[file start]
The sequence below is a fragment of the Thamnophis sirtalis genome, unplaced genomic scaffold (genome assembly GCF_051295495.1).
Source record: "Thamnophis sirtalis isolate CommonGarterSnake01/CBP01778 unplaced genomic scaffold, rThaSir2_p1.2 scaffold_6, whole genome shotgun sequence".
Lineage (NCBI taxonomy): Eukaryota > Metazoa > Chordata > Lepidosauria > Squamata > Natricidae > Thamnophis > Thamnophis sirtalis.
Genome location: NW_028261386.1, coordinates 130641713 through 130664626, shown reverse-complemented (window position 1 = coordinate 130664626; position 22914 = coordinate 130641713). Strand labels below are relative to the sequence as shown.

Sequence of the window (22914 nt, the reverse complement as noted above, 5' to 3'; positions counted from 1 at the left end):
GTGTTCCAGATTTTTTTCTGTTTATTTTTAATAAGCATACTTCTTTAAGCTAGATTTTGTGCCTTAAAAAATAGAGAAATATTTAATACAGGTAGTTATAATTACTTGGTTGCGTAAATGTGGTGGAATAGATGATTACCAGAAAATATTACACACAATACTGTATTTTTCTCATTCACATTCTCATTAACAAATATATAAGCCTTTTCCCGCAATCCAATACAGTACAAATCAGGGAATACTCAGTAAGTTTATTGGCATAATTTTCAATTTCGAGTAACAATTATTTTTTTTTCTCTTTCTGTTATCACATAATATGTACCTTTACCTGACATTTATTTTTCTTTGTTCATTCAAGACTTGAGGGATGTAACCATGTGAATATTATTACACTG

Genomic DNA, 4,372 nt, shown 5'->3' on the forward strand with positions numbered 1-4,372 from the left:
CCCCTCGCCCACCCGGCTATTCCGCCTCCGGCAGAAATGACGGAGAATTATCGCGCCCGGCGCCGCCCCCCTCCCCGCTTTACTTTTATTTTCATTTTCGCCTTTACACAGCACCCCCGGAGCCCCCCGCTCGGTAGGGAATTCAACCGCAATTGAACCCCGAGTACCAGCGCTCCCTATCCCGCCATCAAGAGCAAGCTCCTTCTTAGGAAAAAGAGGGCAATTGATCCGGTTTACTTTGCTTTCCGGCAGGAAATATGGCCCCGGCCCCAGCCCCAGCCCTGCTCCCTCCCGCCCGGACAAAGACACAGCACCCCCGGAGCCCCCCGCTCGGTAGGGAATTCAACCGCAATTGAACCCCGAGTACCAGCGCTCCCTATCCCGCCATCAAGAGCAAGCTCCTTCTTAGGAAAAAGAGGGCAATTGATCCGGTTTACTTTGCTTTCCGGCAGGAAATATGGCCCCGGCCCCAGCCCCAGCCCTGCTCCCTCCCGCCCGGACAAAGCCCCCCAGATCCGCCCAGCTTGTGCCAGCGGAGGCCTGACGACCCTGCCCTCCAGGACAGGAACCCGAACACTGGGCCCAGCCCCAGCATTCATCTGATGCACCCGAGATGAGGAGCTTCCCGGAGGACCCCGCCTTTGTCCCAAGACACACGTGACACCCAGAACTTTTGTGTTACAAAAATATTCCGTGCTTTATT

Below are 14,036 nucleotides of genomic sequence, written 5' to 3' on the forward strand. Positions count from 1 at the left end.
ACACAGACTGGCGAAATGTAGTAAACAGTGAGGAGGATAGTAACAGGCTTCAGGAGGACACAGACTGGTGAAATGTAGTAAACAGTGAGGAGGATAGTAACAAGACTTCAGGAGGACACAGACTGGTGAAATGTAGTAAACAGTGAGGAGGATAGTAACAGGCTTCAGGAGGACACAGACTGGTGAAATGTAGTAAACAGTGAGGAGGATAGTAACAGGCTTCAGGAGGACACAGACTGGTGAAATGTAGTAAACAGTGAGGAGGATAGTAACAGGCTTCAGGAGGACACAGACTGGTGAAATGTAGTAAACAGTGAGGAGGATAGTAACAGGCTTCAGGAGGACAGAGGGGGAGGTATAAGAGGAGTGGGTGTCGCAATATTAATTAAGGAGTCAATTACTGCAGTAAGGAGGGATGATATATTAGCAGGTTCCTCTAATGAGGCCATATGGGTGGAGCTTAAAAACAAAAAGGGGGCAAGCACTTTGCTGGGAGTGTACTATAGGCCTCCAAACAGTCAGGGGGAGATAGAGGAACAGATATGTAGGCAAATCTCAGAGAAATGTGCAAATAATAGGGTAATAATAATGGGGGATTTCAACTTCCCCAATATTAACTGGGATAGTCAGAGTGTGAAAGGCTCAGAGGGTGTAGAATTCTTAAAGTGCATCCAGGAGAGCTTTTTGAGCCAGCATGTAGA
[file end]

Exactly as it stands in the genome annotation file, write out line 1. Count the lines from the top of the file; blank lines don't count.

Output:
The sequence below is a fragment of the Thamnophis sirtalis genome, unplaced genomic scaffold (genome assembly GCF_051295495.1).